You get a few field of view options; with Narrow being quite cropped in, Linear is a bit wider but keeps vertical lines straight, medium has the same field of view but this is when you start to get the curved look to the edges. Wide is a little bit wider again, and then Super view is the widest you can go and this is when you get that super curved look to your images reminiscent of 90's skate videos.
Older generations of GoPro's required you to keep them inside a bulky clear case to take them under water or even just to mount them. The problem with this was that the buttons were hard to hit and the microphone on the camera was always covered, and resulted in some pretty muffled sounding audio. Both Hero 5 models are now waterproof straight out of the box up to 10m without the need for a case, so you can just pick them up and go swimming without any worries. You do still need the camera in a case to attach it to a mount but because the case is no longer needed to be fully sealed, you have access to the screen and the microphones can pick up a lot more sound.
Speaking of audio that’s another area that has been improved over the previous models, these cameras now have multiple microphones with 2 on the Session and 3 on the Hero 5 Black, the camera will now switch between microphones on the fly to reduce wind noise, and I found it works really well.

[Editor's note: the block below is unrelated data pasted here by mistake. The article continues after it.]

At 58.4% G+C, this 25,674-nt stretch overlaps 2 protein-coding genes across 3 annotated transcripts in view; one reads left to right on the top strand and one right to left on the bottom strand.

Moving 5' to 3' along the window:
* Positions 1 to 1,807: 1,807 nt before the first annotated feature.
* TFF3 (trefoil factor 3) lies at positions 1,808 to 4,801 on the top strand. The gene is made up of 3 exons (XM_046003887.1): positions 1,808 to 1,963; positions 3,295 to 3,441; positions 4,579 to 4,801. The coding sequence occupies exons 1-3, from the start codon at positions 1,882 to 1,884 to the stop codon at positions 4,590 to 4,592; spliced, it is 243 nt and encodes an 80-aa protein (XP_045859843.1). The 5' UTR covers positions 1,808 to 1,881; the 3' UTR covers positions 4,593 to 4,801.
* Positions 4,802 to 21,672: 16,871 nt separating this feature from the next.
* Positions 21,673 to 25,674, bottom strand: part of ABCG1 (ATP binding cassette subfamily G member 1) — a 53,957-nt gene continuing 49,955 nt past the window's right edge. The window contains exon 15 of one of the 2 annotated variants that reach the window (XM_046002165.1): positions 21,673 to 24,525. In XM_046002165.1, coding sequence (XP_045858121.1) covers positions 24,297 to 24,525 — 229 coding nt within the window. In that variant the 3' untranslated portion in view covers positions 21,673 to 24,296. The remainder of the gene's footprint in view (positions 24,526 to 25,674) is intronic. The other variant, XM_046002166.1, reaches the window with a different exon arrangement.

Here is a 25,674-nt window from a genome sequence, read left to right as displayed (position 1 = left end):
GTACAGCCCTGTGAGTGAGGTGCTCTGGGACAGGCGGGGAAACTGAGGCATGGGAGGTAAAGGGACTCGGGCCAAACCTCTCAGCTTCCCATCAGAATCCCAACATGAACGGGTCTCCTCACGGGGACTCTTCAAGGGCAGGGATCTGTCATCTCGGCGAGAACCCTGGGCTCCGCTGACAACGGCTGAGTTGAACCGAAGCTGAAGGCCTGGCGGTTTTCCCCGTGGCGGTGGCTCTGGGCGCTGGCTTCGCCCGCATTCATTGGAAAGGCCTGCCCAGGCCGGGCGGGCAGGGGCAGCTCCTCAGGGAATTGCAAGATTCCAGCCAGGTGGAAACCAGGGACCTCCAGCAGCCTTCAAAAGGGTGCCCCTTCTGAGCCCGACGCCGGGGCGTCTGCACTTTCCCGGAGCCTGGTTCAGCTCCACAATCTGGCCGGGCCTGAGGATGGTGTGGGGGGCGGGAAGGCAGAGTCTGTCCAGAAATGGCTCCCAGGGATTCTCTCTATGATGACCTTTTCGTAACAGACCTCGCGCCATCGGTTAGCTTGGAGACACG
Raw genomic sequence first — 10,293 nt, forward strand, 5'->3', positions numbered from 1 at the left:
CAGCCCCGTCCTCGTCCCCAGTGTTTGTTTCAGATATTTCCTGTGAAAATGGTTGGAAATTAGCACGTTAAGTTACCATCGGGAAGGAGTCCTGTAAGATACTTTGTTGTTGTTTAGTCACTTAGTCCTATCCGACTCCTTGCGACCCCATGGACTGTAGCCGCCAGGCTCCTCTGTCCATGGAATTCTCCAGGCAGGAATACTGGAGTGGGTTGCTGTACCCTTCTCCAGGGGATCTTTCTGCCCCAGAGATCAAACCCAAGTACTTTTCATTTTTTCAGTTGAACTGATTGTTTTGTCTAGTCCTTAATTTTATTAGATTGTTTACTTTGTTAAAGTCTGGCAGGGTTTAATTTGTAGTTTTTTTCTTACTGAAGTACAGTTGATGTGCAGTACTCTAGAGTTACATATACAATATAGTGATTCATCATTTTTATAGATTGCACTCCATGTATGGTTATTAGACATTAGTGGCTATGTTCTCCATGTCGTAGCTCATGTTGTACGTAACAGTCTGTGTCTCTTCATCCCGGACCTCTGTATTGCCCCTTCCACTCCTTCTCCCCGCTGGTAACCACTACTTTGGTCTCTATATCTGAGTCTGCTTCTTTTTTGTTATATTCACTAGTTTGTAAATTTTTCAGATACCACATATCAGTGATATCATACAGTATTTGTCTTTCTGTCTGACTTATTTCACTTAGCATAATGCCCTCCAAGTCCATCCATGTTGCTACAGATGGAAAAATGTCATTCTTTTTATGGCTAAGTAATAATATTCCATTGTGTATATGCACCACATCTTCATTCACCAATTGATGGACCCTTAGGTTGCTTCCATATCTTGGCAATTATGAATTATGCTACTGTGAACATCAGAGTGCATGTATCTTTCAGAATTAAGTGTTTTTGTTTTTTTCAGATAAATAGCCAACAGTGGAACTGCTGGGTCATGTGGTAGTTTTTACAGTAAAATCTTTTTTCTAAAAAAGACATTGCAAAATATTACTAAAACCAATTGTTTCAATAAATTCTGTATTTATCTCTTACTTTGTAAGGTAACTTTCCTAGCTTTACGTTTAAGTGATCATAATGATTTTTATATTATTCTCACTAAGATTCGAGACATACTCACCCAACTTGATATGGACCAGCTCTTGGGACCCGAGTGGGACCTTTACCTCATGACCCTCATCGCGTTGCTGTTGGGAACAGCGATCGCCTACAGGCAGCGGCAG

Ok but let’s look at image quality, how much better is the Hero 5 Black over the Hero 5 Session? The Hero 5 Black features a 12MP sensor compared to the 10MP sensor on the Session. I was actually pretty surprised, both cameras pick up very similar looking video quality, with no visible hands down winner. The Hero 5 Black does offer more options when it comes to exposure settings, white balance options, faster maximum shutter speed and a higher max ISO setting which will allow for shooting in darker situations compared to the Hero 5 Session. Both models will give you inbuilt digital stabilization which works well, and both also feature the new voice commands to start recording without having to touch the unit.
Both GoPro 5 cameras offer excellent visual quality and features, for me there are only two reasons to opt for the Session over the Hero 5 Black. The first is price at around a hundred dollars cheaper the Session is great value for money and secondly if you want to mount the camera in tight spaces and as inconspicuously as possible the Hero 5 Session will suit you best and save you money and at the same time, a touch screen wouldn't help much if the camera spends most of its time mounted on a helmet for example.
In all other respects the Hero 5 Black is a much better camera, not only in terms of its improved capabilities, but the simple touchscreen interface also makes it much easier to use, and I would recommend paying the little extra whether you're a beginner or an expert.
Sometimes that touchscreen has a few problems, and the battery life does seem a little short, but considering how small these cameras are and the quality they deliver, they are both really good products.